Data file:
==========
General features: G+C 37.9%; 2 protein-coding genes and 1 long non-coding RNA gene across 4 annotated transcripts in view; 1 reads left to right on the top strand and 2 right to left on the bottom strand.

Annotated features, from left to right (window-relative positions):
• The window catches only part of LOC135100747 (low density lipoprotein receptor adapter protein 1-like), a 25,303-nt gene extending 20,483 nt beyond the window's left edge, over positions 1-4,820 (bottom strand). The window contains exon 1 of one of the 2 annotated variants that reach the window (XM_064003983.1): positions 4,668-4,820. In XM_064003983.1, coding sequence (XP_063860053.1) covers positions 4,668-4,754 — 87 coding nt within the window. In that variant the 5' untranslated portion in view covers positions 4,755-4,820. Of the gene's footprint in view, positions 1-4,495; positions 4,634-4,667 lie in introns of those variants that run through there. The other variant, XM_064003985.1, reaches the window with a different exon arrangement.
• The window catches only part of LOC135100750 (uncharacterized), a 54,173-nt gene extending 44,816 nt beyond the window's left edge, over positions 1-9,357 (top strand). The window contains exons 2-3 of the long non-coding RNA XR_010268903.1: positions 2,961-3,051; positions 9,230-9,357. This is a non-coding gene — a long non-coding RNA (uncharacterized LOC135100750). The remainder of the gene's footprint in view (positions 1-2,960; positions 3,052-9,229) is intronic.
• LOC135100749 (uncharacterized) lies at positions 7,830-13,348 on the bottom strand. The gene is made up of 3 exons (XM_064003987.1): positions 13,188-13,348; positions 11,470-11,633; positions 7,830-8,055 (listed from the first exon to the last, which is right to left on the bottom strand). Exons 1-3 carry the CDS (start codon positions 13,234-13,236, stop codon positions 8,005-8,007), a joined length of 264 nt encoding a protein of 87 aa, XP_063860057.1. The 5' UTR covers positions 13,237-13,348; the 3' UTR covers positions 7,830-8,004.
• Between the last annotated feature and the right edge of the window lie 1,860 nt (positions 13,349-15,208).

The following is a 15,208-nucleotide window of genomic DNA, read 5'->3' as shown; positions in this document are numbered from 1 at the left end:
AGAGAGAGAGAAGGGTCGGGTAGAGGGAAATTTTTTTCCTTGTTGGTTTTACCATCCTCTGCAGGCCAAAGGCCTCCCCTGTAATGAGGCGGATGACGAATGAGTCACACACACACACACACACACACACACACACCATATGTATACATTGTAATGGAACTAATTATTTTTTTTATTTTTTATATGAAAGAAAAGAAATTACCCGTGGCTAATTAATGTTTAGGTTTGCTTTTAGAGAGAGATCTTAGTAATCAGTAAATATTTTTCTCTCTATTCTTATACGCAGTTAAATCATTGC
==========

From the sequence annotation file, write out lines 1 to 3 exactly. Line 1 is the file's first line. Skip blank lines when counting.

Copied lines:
General features: G+C 37.9%; 2 protein-coding genes and 1 long non-coding RNA gene across 4 annotated transcripts in view; 1 reads left to right on the top strand and 2 right to left on the bottom strand.

Annotated features, from left to right (window-relative positions):
• The window catches only part of LOC135100747 (low density lipoprotein receptor adapter protein 1-like), a 25,303-nt gene extending 20,483 nt beyond the window's left edge, over positions 1-4,820 (bottom strand). The window contains exon 1 of one of the 2 annotated variants that reach the window (XM_064003983.1): positions 4,668-4,820. In XM_064003983.1, coding sequence (XP_063860053.1) covers positions 4,668-4,754 — 87 coding nt within the window. In that variant the 5' untranslated portion in view covers positions 4,755-4,820. Of the gene's footprint in view, positions 1-4,495; positions 4,634-4,667 lie in introns of those variants that run through there. The other variant, XM_064003985.1, reaches the window with a different exon arrangement.